As I train all over the world, one of the issues I try to spend a good deal of time on is helping people to understand the malleable em unit. And how to utilize it for good and not evil.
Anyone who knows me knows my burden for accessibility and the em unit is one of the most accessible ways to design. In fact, Greg and I spend a chapter on it in our upcoming book, so I won't go into a lot of detail here. But today, I stumbled upon a really great font-size calculator created by James Whittaker. If you'd rather keep it handy on your desktop, he also created it as an Adobe AIR application.
In reading the comments of his blog post, I saw a couple people questioning the reasoning behind decreasing the default text size of a user at all. And I began to answer those questions with my own opinions. About three paragraphs into my reply, it occurred to me that I was monopolizing James' comments and it was best done as a blog post of my own (please read James' post for the full story).
For the quick back story – the default text size of modern browsers is 16px (that would equal 1em). It's quite common to choose a 12px font-size which is 75% of the default sizing (.75em), as the base font size for elements on your page. (I'm not going to address here whether that should be placed on the body, or on individual elements.) The people responding in the comments were questioning whether we should adjust the base font size (something I've heard for years) since we're taking away “the experience the user expected.” My reasoning follows…
The Three Groups of Users
I likely don't have to remind you that back in the days of tag soup, 12px was a very common size to set type to on the web. In fact, even after many developers started controlling their typography with CSS, 12px was probably the most common size to set type to. So saying that people who leave their browser set to the default 16px size want that size is simply not true. They hardly know what it looks like since more often than not, it's overridden by other font sizing and styling anyway. And if they're like the average user, they don't have the inclination to change it either. They can see just fine, thank you. And they use most of their apps with the defaults they ship with (which explains why most of those same people use Internet Explorer — since it ships with their operating system). They're not upset that you changed their text size since they get what they have always seen and have come to expect.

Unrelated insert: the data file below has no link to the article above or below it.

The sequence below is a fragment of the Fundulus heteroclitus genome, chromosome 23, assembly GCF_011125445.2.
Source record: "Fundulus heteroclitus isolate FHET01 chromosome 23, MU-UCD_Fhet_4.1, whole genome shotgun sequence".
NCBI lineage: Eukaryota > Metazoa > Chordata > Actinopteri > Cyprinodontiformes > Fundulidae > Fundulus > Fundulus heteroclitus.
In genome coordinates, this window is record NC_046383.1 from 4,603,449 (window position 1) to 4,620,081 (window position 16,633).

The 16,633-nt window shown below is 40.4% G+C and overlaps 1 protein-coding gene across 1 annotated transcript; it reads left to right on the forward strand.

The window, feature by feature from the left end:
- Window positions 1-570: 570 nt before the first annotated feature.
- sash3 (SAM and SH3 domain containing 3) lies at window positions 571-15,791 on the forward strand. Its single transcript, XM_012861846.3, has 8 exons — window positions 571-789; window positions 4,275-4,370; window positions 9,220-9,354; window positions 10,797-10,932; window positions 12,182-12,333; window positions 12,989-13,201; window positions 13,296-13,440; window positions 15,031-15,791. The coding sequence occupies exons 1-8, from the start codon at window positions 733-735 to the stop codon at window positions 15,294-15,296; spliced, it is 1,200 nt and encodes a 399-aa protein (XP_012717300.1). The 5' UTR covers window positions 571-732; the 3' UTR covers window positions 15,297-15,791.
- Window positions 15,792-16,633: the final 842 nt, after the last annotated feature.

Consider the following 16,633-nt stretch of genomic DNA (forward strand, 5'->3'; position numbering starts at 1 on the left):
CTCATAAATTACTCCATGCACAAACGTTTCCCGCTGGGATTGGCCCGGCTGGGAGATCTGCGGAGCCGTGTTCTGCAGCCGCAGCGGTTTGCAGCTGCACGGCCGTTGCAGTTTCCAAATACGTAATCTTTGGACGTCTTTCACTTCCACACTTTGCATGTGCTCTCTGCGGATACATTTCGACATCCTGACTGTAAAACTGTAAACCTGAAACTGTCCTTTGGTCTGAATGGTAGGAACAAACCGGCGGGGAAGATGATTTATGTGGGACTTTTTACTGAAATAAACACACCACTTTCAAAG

Now, in the case of a low-vision user, this is not the case. If someone struggles with the issue of low vision and surfs the web regularly, they've probably developed a method of dealing with it. Users with aging eyes, many times instead of changing the base font size of their browser, have simply learned to use menus or key commands to bump the text size up. They change to a more comfortable size when necessary, but sometimes are limited by the fact that the site breaks in some way as they increase their font size. With this 75%/.75em font calculation, they get what they expect because they surf at default sizes to begin with and they still have control as well as a usable site at any size they settle on.
There are the more extreme vision-impaired that change their default browser text to 32px, 45px, or whatever size works for them. If they've changed their default to 32px, using the 75%/.75em size puts them at 24px. They can still use a key command to increase the text size if necessary. They're probably the users that know the most about making your site work for them because they need it the most. I'm guessing a great deal of the web is difficult for them to use (with columns that have one or two words per line, overlapping, elements getting cut off, etc). So though they don't get their initial optimum size (which is, most probably a common occurrence for them since many sites still use pixel sizing), they have the tools to increase the size a bit more if it's necessary.
Now, do not misunderstand me and think that I'm saying that since the very low vision user is the only one that doesn't get what they initially expect, that they're not important. They are and all users and user agents should have access to the content. I'm simply saying that the first two groups, and even part of the third (for the not uncommon pixel-based sites) see what they expect to see. And with em-based layouts, they have the tools to change them–very smoothly giving them a great experience. That's all.